He said the Labor party in Western Australian was now calling for a 50 per cent renewables target, putting people’s livelihoods at risk.

But Mr Weatherill hit back at the criticisms saying the Pelican Point gas-powered generation plant in SA was not asked to come online even though it could have been.

“It could have been asked to turn on, it wasn’t. To think there was sufficient thermal capacity in the system and it wasn’t used is angering to me,” he said.

Mr Weatherill believes there is a problem with how the national energy market is working and has flagged the state government was planning to intervene in the market.

“They (Federal Government) are seeking to abdicate responsibility to SA, so we have to step up and take responsibility,” he said.

Some of the measures would be dramatic, including one option to completely nationalise the system, he added.


SA Treasurer Tom Koutsantonis said the market was being run by economists who make decisions based on price and the system doesn’t necessarily operate in a way that prioritises reliability of power.

“That is why last night, they made a decision that it was easier and cheaper to load shed than it is to turn on generation. That is unacceptable,” he said.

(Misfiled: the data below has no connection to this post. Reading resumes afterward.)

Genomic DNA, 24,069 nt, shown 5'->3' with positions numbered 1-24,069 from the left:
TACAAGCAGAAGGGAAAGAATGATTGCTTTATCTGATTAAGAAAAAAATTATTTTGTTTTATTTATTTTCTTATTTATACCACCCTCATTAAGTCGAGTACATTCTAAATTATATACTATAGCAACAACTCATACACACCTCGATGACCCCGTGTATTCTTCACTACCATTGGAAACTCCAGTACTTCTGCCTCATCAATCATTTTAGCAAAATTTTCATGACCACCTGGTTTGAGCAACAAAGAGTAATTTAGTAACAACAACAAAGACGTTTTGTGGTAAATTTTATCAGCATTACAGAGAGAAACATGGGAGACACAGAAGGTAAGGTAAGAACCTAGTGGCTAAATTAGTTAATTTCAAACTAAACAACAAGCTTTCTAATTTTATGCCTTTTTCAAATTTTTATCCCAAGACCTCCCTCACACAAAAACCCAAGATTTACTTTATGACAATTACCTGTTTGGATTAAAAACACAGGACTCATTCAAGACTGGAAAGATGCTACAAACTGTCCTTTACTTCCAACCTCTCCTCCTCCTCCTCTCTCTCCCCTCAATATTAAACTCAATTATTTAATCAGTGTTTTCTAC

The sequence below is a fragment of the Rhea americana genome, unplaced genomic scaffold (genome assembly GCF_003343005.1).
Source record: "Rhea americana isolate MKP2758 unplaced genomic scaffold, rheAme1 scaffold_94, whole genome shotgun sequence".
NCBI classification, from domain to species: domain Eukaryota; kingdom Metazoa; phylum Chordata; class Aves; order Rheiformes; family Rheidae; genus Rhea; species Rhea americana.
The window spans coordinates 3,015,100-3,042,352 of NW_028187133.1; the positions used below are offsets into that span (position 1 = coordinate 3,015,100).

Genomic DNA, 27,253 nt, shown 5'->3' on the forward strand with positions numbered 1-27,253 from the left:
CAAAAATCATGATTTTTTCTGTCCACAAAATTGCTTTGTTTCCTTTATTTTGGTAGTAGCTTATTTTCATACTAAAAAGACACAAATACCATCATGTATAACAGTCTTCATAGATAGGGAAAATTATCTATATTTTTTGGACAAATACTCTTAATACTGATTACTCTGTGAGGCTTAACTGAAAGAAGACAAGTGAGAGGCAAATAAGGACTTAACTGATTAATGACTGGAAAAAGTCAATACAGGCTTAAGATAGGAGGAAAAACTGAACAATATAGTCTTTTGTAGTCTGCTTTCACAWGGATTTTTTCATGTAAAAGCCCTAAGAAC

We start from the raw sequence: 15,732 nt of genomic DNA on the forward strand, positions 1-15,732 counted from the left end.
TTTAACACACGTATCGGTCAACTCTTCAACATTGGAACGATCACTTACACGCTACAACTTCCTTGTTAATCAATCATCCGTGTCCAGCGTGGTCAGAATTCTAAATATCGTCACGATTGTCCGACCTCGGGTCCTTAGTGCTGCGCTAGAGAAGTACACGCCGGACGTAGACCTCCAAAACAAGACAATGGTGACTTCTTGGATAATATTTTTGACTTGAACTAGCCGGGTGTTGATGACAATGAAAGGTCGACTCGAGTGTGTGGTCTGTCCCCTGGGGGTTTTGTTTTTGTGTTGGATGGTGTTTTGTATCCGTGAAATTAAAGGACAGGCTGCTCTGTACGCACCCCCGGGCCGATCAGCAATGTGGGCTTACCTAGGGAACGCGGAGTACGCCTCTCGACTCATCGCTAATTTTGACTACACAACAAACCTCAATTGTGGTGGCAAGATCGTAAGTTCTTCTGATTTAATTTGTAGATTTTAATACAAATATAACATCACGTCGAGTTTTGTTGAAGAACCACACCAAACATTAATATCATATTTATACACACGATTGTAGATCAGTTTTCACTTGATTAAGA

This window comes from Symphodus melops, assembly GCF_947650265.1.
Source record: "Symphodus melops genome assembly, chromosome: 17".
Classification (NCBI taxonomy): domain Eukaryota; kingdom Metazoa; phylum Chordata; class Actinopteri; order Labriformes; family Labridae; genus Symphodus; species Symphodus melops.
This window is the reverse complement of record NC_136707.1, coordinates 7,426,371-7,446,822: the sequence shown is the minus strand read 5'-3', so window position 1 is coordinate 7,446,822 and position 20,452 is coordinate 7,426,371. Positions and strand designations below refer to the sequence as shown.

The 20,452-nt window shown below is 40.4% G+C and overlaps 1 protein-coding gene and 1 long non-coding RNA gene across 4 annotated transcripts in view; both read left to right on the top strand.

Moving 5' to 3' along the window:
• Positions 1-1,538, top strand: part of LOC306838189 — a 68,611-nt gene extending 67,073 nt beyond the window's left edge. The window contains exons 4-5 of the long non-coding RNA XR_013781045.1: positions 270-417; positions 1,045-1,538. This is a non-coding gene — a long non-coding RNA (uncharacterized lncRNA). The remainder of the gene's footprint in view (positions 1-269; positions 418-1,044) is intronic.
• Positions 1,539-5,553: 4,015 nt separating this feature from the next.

“The Premier and I won’t accept that any more.”

He said the AEMO, which operates most of Australia’s gas and electricity markets, was running the electricity system “like it is a stock market” and also noted that there were no engineers sitting on the corporation’s board.

AEMO released a statement this morning confirming it had directed the use of load shedding in South Australia at 7.03pm AEDT, to maintain the security of the power system over the evening peak demand period.

Certain critical infrastructure is exempted from load shedding including hospitals, prisons and large meeting places.

Mr Weatherill said the areas chosen to have their power switched off depending on a randomly-generated list.

“Last time we load shed was in 2009 and we went through the list last night and where that list completed is where it will start again,” the Premier said.

AEMO said it had requested more electricity from other states but did not receive “sufficient bids” to maintain the supply/demand balance in South Australia.

It asked ElectraNet to load shed 100MW, which made up about 3 per cent of the total South Australian demand.

This meant some areas of the state lost power until the electricity was restored about 7.40pm AEDT.

In a statement it said: “AEMO understands the frustration from South Australian energy consumers as electricity is an essential service.


While the PM has been spruiking clean coal’s future, others have said it doesn’t exist and a plant would also be very expensive to build.

Experts have also suggested it’s possible to create a stable system through things like pumped hydro or the construction of solar thermal power systems.

What’s clear is that the future role of renewables in Australia will likely rest on the national electricity system adapting to the way it functions — sooner rather than later.